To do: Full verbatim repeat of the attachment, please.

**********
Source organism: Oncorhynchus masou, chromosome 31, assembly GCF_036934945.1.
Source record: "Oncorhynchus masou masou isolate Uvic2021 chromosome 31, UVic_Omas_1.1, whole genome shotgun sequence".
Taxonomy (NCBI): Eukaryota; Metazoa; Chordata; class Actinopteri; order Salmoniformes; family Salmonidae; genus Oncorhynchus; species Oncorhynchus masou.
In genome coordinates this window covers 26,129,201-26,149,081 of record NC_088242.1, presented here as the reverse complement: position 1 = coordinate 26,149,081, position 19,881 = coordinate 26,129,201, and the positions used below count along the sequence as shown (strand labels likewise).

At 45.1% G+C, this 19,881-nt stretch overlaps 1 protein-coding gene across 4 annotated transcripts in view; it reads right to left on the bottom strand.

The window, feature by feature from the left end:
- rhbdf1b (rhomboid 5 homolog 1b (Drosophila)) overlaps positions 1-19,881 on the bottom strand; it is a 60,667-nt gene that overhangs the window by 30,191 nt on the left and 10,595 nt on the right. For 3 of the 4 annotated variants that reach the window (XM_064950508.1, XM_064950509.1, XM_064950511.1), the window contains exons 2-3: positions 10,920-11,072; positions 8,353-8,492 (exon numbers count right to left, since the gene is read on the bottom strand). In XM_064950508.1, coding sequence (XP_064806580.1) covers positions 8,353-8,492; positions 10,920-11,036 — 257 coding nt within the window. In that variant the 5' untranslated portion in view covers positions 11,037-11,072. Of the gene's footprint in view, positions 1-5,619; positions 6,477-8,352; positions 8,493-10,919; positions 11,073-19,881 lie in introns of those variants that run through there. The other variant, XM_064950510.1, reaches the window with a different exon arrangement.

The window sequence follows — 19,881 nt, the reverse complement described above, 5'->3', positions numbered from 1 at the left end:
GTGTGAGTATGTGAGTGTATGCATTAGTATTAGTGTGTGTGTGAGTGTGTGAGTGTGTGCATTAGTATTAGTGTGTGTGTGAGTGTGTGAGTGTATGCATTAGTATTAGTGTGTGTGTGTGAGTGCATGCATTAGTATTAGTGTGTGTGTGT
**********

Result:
Source organism: Oncorhynchus masou, chromosome 31, assembly GCF_036934945.1.
Source record: "Oncorhynchus masou masou isolate Uvic2021 chromosome 31, UVic_Omas_1.1, whole genome shotgun sequence".
Taxonomy (NCBI): Eukaryota; Metazoa; Chordata; class Actinopteri; order Salmoniformes; family Salmonidae; genus Oncorhynchus; species Oncorhynchus masou.
In genome coordinates this window covers 26,129,201-26,149,081 of record NC_088242.1, presented here as the reverse complement: position 1 = coordinate 26,149,081, position 19,881 = coordinate 26,129,201, and the positions used below count along the sequence as shown (strand labels likewise).

At 45.1% G+C, this 19,881-nt stretch overlaps 1 protein-coding gene across 4 annotated transcripts in view; it reads right to left on the bottom strand.

The window, feature by feature from the left end:
- rhbdf1b (rhomboid 5 homolog 1b (Drosophila)) overlaps positions 1-19,881 on the bottom strand; it is a 60,667-nt gene that overhangs the window by 30,191 nt on the left and 10,595 nt on the right. For 3 of the 4 annotated variants that reach the window (XM_064950508.1, XM_064950509.1, XM_064950511.1), the window contains exons 2-3: positions 10,920-11,072; positions 8,353-8,492 (exon numbers count right to left, since the gene is read on the bottom strand). In XM_064950508.1, coding sequence (XP_064806580.1) covers positions 8,353-8,492; positions 10,920-11,036 — 257 coding nt within the window. In that variant the 5' untranslated portion in view covers positions 11,037-11,072. Of the gene's footprint in view, positions 1-5,619; positions 6,477-8,352; positions 8,493-10,919; positions 11,073-19,881 lie in introns of those variants that run through there. The other variant, XM_064950510.1, reaches the window with a different exon arrangement.

The window sequence follows — 19,881 nt, the reverse complement described above, 5'->3', positions numbered from 1 at the left end:
GTGTGAGTATGTGAGTGTATGCATTAGTATTAGTGTGTGTGTGAGTGTGTGAGTGTGTGCATTAGTATTAGTGTGTGTGTGAGTGTGTGAGTGTATGCATTAGTATTAGTGTGTGTGTGTGAGTGCATGCATTAGTATTAGTGTGTGTGTGT